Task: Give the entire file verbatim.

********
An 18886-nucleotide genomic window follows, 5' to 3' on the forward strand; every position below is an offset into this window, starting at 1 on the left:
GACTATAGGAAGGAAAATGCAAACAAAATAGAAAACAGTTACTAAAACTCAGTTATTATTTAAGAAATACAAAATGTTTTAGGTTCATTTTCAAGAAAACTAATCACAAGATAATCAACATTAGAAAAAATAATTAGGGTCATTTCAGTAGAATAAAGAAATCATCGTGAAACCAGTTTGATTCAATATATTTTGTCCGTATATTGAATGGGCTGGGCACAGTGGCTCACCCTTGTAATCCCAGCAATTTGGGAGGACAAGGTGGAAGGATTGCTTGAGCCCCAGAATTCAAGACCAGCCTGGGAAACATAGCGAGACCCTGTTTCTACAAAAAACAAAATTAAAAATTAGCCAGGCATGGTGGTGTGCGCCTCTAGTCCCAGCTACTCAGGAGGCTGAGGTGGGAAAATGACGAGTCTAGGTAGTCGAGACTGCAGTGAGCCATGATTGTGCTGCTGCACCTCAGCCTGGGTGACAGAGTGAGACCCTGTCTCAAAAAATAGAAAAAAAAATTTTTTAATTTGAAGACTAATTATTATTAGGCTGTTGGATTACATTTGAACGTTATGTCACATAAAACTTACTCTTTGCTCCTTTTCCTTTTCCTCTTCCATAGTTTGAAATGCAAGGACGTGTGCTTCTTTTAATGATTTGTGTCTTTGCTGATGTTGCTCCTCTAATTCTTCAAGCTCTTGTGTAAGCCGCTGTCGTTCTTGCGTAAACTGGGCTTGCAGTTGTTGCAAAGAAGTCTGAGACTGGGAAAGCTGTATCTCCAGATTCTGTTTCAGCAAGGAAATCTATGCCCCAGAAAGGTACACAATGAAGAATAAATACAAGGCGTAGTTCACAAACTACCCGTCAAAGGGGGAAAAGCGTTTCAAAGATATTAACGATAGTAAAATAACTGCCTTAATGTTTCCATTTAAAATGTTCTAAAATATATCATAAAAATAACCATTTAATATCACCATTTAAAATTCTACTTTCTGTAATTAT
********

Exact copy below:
An 18886-nucleotide genomic window follows, 5' to 3' on the forward strand; every position below is an offset into this window, starting at 1 on the left:
GACTATAGGAAGGAAAATGCAAACAAAATAGAAAACAGTTACTAAAACTCAGTTATTATTTAAGAAATACAAAATGTTTTAGGTTCATTTTCAAGAAAACTAATCACAAGATAATCAACATTAGAAAAAATAATTAGGGTCATTTCAGTAGAATAAAGAAATCATCGTGAAACCAGTTTGATTCAATATATTTTGTCCGTATATTGAATGGGCTGGGCACAGTGGCTCACCCTTGTAATCCCAGCAATTTGGGAGGACAAGGTGGAAGGATTGCTTGAGCCCCAGAATTCAAGACCAGCCTGGGAAACATAGCGAGACCCTGTTTCTACAAAAAACAAAATTAAAAATTAGCCAGGCATGGTGGTGTGCGCCTCTAGTCCCAGCTACTCAGGAGGCTGAGGTGGGAAAATGACGAGTCTAGGTAGTCGAGACTGCAGTGAGCCATGATTGTGCTGCTGCACCTCAGCCTGGGTGACAGAGTGAGACCCTGTCTCAAAAAATAGAAAAAAAAATTTTTTAATTTGAAGACTAATTATTATTAGGCTGTTGGATTACATTTGAACGTTATGTCACATAAAACTTACTCTTTGCTCCTTTTCCTTTTCCTCTTCCATAGTTTGAAATGCAAGGACGTGTGCTTCTTTTAATGATTTGTGTCTTTGCTGATGTTGCTCCTCTAATTCTTCAAGCTCTTGTGTAAGCCGCTGTCGTTCTTGCGTAAACTGGGCTTGCAGTTGTTGCAAAGAAGTCTGAGACTGGGAAAGCTGTATCTCCAGATTCTGTTTCAGCAAGGAAATCTATGCCCCAGAAAGGTACACAATGAAGAATAAATACAAGGCGTAGTTCACAAACTACCCGTCAAAGGGGGAAAAGCGTTTCAAAGATATTAACGATAGTAAAATAACTGCCTTAATGTTTCCATTTAAAATGTTCTAAAATATATCATAAAAATAACCATTTAATATCACCATTTAAAATTCTACTTTCTGTAATTAT